At this point in the hike, just as we had completed Pig Fence and enjoying Jeff's watermelon, Peter showed uncharacteristic, and possibly unprecedented, wisdom and maturity. The hike had had a later-than-last-time start and we taken a couple long breaks waiting for the group (including the watermelon break), which put the time at close to 1 p.m. Peter was nearly out of water already, and George was feeling the heat and had already decided to head back at the first opportunity, i.e., right after North Chalone Peak. Peter made the executive decision that the official hike route would also return to the Bear Gulch parking lot after North Chalone Peak. Who doesn't like a man who knows how to wield his power? Jeff was mildly disappointed, but David and I both shrugged and said any leaf earned by traversing the official INCH route is a respectable leaf. Jeff did contemplate doing the original route anyway, although this would have been logistically challenging since all the boys carpooled together, but eventually decided to stick with us because his main goal was to hit South Chalone Peak (where he had never been) on the way to North Chalone Peak.

Knowing the hike had been shortened to just one more uphill before the long, gradual descent, we took our time and had a nice long lunch break at North Chalone Peak. We had taken nearly 6 hours to cover 9-1/2 miles at that point, about half the typical INCH rate. As we were trading water among the "haves" and "have nots," I discovered that my CamelBak tubing was malfunctioning. (Turned out to be user error.) Jeff very helpfully advised "Suck harder, Diane." Were I not in semi-hero-worship mode from his earlier watermelon feat, I may have responded with pleasantries similar to Peter's along Pig Fence. At that time, however, Jeff could do no wrong in my eyes.

Everyone had a nice break in the shade and breeze of North Chalone Peak, where the "effective" temperature was only in the mid-90's with wind chill, and Peter in particular took the opportunity to assess his condition. Interestingly, he was somewhat annoyed about his dehydrated state, his periodic leg cramps, his lack of water, and the triple temperatures, but I did not see true angst on his face until he pulled out his snack pack and discovered his chocolate M&Ms in his trail mix had melted. While I did feel sympathy and sorrow for this tragedy, I also noted that he's not yet responsible enough to be trusted with real chocolate on his own. (Kids are probably okay, though.)

The remainder of the hike down Chalone Peak Trail, through Bear Gulch Caves, and back to the parking lot was fairly uneventful. We did finally see our first non-INCHERS -- a lone hiker and a young family -- on the short, flat, well-shaded trail between the Caves and the parking lot. I guess not even free parking can lure many visitors to Pinnacles when temperatures are in the triple digits. We arrived at the ranger station around 4 p.m., at which point George verified the Bear Gulch "official" thermometers showed 110 degrees in the sun and 102 in the shade. Given that it was now late afternoon and we were back in the valley, it's pretty clear the entire uphill elevation gain and descent was done with temperatures well into the triple digits. Intrepid! As Peter has pointed out in the past, intrepid and wise are at times mutually exclusive states.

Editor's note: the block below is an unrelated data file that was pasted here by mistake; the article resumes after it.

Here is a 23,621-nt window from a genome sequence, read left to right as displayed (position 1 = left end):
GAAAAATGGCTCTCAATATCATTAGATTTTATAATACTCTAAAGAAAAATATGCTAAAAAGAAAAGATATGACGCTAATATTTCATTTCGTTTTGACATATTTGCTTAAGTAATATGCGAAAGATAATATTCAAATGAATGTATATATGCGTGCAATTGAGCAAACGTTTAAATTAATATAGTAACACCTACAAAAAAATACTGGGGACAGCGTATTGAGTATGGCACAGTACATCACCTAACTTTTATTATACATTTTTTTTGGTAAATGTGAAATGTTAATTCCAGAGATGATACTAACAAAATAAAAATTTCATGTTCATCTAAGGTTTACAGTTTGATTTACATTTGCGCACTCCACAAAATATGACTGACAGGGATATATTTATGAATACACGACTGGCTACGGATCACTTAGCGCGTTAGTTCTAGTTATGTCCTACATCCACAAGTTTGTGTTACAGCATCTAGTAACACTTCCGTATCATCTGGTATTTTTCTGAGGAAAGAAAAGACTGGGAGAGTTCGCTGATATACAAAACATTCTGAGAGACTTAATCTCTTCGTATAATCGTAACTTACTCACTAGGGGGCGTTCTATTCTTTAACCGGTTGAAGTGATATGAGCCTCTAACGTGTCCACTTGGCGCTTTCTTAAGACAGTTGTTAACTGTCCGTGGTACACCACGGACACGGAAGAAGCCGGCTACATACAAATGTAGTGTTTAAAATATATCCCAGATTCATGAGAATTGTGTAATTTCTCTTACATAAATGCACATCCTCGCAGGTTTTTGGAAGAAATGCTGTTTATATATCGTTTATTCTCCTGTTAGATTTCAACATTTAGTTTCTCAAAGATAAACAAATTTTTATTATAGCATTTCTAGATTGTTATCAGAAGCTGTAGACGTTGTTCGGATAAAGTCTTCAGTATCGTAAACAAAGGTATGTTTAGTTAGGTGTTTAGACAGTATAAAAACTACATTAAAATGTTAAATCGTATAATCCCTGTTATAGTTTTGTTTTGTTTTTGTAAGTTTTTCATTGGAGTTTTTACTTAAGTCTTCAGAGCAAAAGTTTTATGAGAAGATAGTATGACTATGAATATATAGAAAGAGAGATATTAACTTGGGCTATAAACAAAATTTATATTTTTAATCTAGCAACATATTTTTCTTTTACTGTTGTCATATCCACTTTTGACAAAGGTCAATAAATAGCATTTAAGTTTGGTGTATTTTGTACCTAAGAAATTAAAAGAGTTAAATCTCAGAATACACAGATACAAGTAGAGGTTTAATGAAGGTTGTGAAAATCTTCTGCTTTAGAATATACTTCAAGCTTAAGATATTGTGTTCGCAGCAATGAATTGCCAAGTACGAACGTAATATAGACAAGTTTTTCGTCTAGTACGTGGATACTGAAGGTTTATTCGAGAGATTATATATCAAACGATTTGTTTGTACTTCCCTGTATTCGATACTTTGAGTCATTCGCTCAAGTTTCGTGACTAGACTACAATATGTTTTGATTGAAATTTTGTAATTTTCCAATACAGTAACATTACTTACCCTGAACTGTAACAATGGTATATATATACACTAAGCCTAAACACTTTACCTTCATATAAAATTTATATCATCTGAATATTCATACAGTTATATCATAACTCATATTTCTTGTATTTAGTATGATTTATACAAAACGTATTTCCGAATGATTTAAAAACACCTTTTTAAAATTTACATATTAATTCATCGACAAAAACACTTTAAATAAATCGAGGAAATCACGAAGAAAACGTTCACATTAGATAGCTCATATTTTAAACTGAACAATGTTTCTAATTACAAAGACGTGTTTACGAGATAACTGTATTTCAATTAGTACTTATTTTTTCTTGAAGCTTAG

As I drove off, I was glad to see Peter was recovering from the heat and back to his usual charming self. I bid farewell with a nice "See you later," and he responded with "See you in Hell." I guess that would be his next hike.

The End.


We survived a day in Hell

Peter's notes: I had checked the weather forecast for Hollister all week and it was predicting temps in the mid-80s, with a mid-afternoon high of 88. Seemed OK, and since the days are longer in summer, and knowing that the North Wilderness Trail was easy navigation these days, I figured a later start wouldn't hurt. Big mistake!! Did you read Diane's writeup? It was 110 degrees!!! 110. One hundred and ten. ONE HUNDRED AND TEN F__KING DEGREES!!! It's one thing if you know it's gonna be that hot, and are prepared for it, as we were at Grand Canyon and Death Valley, but we were expecting it to be in the 80's this day. Of course, this didn't bother Diane as she was skipping merrily along. It didn't seem to bother Jeff in the slightest as he hauled a damn watermelon up the mountain. David was doing OK too. George and myself were another story. We were staggering along the fence like a couple of punch-drunk fighters on rubber legs. We had to stop every few steps to catch our breath, and every quarter-mile or so collapse on the ground under a thorny bush to catch a little of the closest thing we had for shade. We were doing less than a mile an hour along the fence. It was brutal. It took 6 hours to do the first 9 miles of a scheduled 26-miler, and I was completely out of water by then. As I sat on the ground at North Peak, both my legs locked up. Man, was I in pain. The closest thing to this was the time my legs locked up when I finally made it to the top of Half Dome. This hike is similar in many ways, except instead of holding on to cables for dear life, you're holding on to a barbed ware fence. If it wasn't for David giving me water and Jeff giving me iced tea, I don't think I could have even made it back down to the Visitor Center. Even though it was downhill all the way, I was still struggling -- panting like a dog most of the way, and gulping down boiling water just to keep going. I had drank a gallon of water and not peed once in the last 4 hours. The heat reflecting off the trail was burning my face. I had to take a good rest at the reservoir just to gather up enough energy to make it the last flat mile back to the car. This has got to be one of the top 5 most unpleasant hikes I've done. Did I mention it was 110 f__king degrees??? Back at the ranger station, they explained to us that the temperature at the park in the summer is usually 20 degrees hotter than Hollister. Now they tell us? We confirmed this by the temperature reading on George's car as we drove home. Key learning: Don't schedule hikes at the Pinnacles in July, dumbass!! p.s. When I got home, I ate a roast beef sandwich that I had carried in my scorching backpack the entire day, and I am happy to report there were no ill effects. My legs may be weak, but my stomach is still strong.